Donna Seager Gallery
Current Exhibition Exhibition Archives Artists Museum Links The Art Of The Book








Jody Alexander
Rhiannon Alpers
Alicia Bailey
Bay Park Press
Marla Brill
Inge Bruggeman
Squeak Carnwath
Julie Chen
Will Cloughley
Cathy DeForest
Marie Dern
Guy Diehl
Adam Donegan
Daniel Essig
Foolscap Press
Amy Franceschini
Alisa Golden
Granden Press
Art Hazelwood
Caren Heft
Michael Henninger
Helen Hiebert
Charles Hobson
Kathryn Kain
Daniel Kelm
Lisa Kokin
Roberta Lavadour
Shanna Leino

Emily Marks
Mary V. Marsh
Emily Martin
Lin Max
Katya McCulloch
Howard Munson
Emily Payne
Nawakum Press
Ninja Press
Jeanmarie Nutt
Sara Press
Lisa Rappoport
Roslyn Ritter
Elizabeth Sher
Brian Singer
Claudia Smelser
Helen Stanley
Erin Sweeney
Richard Wagener
Vita Wells
William T. Wiley


The Art of the Book
Sixth Annual Exhibition of Handmade Books,
Altered Books and Book Related Works

Claudia Smelser

Claudia Smelser is a book designer by profession, insofar as the profession still exists. Her artwork is a tribute to books and the place they used to occupy in our lives. She likes to work with are disintegrating volumes from early in the last century (she'll take older if she can get them), often popular and mass-produced editions such as the early Modern Library series, which often have lovely typography and design. It may not seem reverent to launder books in the washing machine, or burn, bake, or encase them in wax, but these exercises are all means to make explicit the textures and small intimacies of folds and edges that accompanied the experience of reading. She includes bibliographical citations with each piece as a kind of eulogy to the book(s) used. Claudia works with color, especially the dull golds and browns found in old books, and likes to experiment with ways of "painting" with book parts.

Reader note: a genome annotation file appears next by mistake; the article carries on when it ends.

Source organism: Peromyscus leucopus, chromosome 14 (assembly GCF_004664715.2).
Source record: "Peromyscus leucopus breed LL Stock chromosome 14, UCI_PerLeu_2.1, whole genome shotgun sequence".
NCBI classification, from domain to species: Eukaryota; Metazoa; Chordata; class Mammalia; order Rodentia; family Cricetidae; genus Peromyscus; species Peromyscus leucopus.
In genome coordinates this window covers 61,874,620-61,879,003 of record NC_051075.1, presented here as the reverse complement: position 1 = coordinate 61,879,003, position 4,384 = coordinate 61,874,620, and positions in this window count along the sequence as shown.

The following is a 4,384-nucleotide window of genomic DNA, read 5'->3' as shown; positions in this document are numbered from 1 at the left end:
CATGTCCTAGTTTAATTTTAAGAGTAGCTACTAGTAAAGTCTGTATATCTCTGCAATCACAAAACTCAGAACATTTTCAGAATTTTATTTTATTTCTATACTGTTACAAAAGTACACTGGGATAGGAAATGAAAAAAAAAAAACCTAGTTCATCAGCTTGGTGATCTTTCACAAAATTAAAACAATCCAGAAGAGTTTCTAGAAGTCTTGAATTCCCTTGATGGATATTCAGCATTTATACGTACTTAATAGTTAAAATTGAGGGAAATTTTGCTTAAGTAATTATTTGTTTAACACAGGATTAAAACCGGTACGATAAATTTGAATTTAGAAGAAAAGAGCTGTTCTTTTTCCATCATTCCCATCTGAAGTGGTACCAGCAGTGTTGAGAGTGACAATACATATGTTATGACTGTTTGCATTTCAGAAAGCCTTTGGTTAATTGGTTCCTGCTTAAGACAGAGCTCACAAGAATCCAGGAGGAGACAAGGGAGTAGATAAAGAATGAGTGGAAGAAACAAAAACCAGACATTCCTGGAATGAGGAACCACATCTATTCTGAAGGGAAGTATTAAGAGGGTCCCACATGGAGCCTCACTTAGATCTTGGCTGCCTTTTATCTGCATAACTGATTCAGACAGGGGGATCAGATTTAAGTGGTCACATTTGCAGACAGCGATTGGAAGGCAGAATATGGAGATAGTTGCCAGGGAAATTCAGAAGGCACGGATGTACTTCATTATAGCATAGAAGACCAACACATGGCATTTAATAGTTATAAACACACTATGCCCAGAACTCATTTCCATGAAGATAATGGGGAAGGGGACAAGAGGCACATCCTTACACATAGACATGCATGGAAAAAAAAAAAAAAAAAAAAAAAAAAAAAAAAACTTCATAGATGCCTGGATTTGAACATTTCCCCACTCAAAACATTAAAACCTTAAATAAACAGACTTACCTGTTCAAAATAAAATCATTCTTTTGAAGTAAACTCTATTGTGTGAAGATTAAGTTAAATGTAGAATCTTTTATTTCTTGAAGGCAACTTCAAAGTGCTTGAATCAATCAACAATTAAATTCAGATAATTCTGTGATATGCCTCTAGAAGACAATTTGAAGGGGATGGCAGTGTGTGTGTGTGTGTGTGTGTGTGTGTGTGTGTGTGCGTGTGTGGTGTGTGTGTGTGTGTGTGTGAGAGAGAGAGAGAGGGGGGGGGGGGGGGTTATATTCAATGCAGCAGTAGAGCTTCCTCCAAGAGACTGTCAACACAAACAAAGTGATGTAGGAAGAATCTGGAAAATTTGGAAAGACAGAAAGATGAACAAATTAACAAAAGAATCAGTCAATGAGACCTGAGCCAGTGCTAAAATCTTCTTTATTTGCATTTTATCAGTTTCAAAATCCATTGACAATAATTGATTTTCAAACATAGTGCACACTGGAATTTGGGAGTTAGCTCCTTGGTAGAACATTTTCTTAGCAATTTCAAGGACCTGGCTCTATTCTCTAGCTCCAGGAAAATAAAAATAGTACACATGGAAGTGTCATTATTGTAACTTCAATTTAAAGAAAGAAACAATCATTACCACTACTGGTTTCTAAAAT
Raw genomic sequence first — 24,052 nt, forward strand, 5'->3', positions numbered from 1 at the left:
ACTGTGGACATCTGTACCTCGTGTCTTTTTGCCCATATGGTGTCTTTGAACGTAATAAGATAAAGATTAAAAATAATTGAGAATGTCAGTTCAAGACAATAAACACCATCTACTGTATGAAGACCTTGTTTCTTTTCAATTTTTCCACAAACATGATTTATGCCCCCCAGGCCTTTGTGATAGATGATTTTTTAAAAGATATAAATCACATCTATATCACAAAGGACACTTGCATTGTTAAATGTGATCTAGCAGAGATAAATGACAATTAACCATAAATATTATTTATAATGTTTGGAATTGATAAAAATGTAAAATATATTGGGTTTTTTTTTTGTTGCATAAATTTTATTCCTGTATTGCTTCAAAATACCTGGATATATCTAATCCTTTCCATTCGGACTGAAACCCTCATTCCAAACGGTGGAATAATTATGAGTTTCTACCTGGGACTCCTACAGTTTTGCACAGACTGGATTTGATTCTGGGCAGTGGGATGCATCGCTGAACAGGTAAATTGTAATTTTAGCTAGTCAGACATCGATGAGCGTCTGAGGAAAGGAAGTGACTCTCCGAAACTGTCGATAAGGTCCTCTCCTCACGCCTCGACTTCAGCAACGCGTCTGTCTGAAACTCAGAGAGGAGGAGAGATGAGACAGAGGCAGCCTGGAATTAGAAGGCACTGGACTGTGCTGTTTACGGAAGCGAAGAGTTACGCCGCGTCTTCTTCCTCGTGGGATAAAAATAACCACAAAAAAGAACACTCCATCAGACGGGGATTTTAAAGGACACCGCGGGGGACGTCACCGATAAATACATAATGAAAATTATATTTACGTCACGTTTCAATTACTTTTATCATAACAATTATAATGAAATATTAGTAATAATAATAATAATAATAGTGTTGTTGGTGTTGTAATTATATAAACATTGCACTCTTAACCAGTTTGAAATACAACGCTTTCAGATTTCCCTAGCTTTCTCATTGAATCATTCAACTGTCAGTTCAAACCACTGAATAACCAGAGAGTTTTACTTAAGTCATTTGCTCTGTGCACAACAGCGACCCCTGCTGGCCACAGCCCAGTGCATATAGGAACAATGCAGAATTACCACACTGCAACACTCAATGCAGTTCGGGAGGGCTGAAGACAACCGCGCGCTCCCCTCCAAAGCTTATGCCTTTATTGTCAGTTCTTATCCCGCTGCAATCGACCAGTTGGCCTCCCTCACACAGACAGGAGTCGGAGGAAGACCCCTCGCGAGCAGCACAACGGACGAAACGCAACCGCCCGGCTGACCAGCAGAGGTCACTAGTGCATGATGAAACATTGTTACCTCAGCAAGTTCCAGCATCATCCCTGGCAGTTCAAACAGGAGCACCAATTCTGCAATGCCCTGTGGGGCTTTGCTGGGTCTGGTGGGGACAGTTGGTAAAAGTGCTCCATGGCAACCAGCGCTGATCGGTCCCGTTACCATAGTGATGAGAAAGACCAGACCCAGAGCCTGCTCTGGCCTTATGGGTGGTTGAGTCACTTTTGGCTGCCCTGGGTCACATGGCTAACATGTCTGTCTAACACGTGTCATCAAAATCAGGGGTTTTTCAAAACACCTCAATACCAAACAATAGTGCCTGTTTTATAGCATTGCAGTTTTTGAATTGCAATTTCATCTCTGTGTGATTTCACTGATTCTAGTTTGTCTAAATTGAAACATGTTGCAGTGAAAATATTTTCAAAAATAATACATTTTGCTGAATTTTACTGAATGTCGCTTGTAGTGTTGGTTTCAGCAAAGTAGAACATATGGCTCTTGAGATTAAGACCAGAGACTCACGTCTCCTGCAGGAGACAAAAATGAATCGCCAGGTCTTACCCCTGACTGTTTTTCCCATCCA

A Treatise on Human Nature

books and encaustic, 2011, dimensions: 9 x 7.5 x 4.75

The small library here reminds me of collections of specimens preserved in amber. The books are so beautiful in their aging state and the piece hangs on the wall preserving a precious "library" from the past.



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